Garhi, the artists haven will
continue to make news in value based art history.
Located in South Delhi it came into
being in 1976. The Lalit Kala Adademi provided the Delhi Development
Authority (DDA) with funds to set up these studios. The inspiration
was the City of Art in Paris where individual artists are
provided with studios and lodging. Garhi followed the setting up a
similar art fortress, Cholamandal, in Madras.
However, Garhi has some distinctive
features. Only qualified professional artists can apply to the Lalit
Kala Adademi. Their work is evaluated, and those with talent and
education are admitted. It has studios for both groups of
artists, and for individuals. The range od disciplines is impressive
painting, print-making that includes etching and silkscreen
painting, pottery and sculpture in clay stone, fibre glass, wax and
plaster of Paris. It accommodates artists, young and not-so-young.
It is always well populated and has the advantage of a genuine art
fortress in fencing out non-artists, while allowing insiders full
play for the exercise of their creativity. To all of them the
village has been both inspiration and sustainer.
Garhi, provides four community studios
for graphics, sculpture, pottery and painting and seven individual
studios. Eight to 10 artists can work at a time in a community
studio. The painters studio has partitions, but the others are
just large halls where artists work in their own selected corner.
Each community studio has a supervisor, a crucial person, for he is
in charge of making materials available to the artists at cost price,
and for maintaining the studio.
The common factor that unites the
artists, men and women painters and sculptors in various media is
need-cum-commitment, so that the atmosphere of professionalism is
genuine and reflects both the quality of entrant and evidence of
individual and collective artistic growth.
What may seem a disadvantage
the fact that Garhi is in the centre the citys life and
movement is in fact an asset. There are only a few artists
who are in search of a Shangrila far from the madding crowd. Garhi
become a heaven for several artists who point out that when you are
busy the doors of your mind are automatically closed to all
other thoughts and distractions. Its sights and smells
(chiefly of clay) area accepted without comment and constitute
welcome evidence of an artistic oasis.
It is this composite of several allied
arts each represented by a professional at work that is possibly
among the most fascinating aspects of Garhi. Here, for instance, is
a sober-looking young woman with a palette and a brush in her hands,
busy at work. She has been painting for several years and displays
the confidence of someone about to arrive. Then, close by, is a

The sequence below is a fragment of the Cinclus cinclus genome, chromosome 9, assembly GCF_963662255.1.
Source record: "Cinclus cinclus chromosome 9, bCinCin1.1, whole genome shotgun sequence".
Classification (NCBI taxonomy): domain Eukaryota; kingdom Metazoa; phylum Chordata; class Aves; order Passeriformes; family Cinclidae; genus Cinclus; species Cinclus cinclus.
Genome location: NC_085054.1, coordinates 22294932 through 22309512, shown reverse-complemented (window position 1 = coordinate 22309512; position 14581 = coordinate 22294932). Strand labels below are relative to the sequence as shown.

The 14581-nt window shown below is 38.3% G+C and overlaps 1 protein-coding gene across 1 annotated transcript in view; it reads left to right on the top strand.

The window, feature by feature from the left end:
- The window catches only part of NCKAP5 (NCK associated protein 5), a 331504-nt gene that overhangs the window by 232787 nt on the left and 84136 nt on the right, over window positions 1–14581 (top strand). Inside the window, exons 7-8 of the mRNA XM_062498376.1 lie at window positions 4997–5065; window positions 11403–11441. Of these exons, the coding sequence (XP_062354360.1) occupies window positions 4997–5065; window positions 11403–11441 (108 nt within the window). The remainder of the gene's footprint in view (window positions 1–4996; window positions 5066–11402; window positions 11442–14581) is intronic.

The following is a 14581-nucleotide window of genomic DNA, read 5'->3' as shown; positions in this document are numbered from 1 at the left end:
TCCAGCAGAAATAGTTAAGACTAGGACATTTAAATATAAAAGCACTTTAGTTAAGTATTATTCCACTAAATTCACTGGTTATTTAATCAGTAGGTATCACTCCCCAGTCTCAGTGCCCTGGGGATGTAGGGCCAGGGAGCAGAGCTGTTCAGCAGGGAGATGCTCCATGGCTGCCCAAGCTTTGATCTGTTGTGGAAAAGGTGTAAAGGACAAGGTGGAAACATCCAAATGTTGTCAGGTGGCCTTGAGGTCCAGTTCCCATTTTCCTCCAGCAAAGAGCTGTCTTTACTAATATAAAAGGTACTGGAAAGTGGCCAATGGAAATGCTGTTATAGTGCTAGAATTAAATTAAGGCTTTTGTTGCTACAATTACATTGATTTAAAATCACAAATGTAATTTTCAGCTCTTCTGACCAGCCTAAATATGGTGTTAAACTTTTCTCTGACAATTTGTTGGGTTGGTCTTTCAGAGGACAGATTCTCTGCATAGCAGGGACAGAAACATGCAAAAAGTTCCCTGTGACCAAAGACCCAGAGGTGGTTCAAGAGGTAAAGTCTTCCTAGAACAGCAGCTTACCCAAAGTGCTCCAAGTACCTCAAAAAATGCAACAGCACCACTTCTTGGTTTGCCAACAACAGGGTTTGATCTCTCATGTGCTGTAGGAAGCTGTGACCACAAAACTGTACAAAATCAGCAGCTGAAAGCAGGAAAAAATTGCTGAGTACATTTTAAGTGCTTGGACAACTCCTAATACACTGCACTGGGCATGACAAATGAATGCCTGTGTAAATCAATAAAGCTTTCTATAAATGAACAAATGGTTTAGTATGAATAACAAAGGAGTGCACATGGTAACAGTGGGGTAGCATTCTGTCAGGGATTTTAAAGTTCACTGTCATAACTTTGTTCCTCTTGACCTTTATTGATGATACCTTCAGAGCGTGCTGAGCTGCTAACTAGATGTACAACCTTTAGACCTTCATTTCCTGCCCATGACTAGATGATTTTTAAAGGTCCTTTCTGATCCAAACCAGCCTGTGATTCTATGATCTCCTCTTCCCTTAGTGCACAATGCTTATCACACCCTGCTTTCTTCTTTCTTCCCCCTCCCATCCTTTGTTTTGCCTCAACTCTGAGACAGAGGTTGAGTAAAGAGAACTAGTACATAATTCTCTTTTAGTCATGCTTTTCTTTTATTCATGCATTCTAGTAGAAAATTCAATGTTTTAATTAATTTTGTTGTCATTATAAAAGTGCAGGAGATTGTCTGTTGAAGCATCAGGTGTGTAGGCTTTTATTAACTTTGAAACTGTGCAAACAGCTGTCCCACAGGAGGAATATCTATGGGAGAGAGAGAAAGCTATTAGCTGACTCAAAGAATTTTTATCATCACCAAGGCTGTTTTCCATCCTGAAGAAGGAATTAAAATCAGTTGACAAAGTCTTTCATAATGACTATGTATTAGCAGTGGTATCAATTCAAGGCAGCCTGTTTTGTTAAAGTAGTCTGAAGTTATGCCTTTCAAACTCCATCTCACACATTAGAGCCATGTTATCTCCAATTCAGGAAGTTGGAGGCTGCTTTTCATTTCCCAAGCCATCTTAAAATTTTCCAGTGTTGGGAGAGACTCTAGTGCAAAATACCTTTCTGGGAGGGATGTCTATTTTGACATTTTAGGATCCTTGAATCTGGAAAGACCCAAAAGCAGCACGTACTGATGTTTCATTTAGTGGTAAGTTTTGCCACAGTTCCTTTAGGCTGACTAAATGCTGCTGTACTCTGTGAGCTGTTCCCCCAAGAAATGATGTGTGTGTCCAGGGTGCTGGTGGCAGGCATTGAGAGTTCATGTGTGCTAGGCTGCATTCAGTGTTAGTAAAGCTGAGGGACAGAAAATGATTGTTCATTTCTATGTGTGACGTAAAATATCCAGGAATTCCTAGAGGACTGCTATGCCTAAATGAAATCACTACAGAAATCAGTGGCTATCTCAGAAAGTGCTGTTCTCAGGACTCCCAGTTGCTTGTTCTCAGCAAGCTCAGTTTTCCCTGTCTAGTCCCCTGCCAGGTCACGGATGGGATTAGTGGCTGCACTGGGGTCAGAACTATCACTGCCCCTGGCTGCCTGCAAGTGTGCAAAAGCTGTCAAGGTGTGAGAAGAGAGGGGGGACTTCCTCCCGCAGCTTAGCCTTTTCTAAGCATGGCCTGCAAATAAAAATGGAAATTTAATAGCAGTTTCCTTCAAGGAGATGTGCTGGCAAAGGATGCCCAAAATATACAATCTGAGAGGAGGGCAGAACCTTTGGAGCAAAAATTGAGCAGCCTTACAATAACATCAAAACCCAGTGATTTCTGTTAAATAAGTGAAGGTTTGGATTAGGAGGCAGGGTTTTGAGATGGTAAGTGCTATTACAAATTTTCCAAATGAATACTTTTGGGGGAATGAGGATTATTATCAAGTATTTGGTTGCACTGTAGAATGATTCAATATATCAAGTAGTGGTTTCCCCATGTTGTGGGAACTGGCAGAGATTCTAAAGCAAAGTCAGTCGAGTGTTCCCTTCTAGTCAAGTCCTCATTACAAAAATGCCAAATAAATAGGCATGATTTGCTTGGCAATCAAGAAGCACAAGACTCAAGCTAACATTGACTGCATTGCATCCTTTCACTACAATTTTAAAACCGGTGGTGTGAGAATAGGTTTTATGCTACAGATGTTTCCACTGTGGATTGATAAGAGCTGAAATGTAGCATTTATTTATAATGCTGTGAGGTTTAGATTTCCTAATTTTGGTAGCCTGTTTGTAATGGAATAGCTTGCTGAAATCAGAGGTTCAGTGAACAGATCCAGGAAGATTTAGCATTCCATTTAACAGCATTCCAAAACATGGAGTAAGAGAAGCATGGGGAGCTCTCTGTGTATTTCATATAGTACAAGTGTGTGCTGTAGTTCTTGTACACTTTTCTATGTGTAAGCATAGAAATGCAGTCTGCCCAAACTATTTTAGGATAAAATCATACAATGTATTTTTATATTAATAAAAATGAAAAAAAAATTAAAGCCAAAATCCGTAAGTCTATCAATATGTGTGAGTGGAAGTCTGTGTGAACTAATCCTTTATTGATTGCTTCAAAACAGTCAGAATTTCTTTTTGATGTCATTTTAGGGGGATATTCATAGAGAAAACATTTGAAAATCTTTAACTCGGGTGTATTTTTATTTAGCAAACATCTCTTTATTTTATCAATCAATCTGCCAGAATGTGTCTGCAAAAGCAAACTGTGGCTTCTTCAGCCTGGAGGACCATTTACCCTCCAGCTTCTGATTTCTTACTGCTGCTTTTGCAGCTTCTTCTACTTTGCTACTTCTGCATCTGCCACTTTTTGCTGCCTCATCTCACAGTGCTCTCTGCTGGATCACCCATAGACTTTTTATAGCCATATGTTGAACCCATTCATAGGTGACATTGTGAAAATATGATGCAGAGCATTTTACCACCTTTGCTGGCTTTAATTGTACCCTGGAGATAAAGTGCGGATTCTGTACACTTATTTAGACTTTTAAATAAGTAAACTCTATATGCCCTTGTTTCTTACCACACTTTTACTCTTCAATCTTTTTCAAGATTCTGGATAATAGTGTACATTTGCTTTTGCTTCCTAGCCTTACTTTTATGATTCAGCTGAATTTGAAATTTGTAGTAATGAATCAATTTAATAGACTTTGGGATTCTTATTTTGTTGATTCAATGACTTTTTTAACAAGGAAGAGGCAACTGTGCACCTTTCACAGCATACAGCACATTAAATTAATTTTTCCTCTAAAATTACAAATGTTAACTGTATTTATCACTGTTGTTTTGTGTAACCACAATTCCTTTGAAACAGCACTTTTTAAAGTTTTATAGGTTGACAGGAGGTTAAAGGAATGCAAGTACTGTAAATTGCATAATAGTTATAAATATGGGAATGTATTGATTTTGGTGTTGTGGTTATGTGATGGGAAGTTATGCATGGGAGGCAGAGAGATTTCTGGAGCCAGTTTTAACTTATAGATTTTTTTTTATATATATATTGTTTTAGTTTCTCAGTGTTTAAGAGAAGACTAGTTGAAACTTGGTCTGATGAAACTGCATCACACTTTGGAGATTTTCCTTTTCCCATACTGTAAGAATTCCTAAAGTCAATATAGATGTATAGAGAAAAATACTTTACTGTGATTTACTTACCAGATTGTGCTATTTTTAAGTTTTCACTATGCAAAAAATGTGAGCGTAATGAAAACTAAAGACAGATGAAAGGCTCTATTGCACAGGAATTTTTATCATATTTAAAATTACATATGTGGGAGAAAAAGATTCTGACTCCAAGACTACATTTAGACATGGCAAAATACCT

graphic artist, a young man, who has been hard at work for eight
years. He could not have done as well at home Garhi has
offered him the necessary facilities. Here again are potters
working, one perched on a stool with a wheel moving in front of her,
another surveying his work, head on one side, critically. And then,
again, there is an artist busy with a wooden frame, who feels better
working alone than in a team, but is, nevertheless, better off at
Garhi than he would be at an isolated studio in town. There are
others bronze casters, people working in metal with welding
equipment near furnaces, ceramics specialists every variety of
art-cum-craft that achieves beauty with utility.
The image of the artists village
in the midst of an average community persists and seems healthy. The
voices of children at play, a ground of artists sharing lunch, an old
woman talking to two young people even as her hands are busy wiping
some etchings, and near them all, brightly coloured dahlias swaying
in the breeze, tall Ashoka trees providing a benevolent shade, a
couple of cycles leaning against the wall, at these cohere and jump
to constitute that casual everyday image of a world of art within a
world of ordinary people, that is as it should be.
Perhaps most important within this
atmosphere, is the opportunity that Garhi provides for the exchange
of ideas and the contagion of innovation. Interaction with artists
is important because art cannot be pursued in isolation. A visual
artist may indeed move from one medium to another.
Garhi has become so popular through
its 13 years that other artists coming from all over India, and even
form abroad, are curious about whats going on. So clearly,
more Garhis have to be set up.
It is relevant to ask: Can artist work
together for long without explosive quarrels? The creative process
does create tensions. This is one of the administrators most
difficult problems, to get them to live and work, not necessarily in
perfect harmony, but without getting in one anothers way. And
this is where additional space becomes vital. The insistent demand
for space is an indication that the original Garhi has thrived.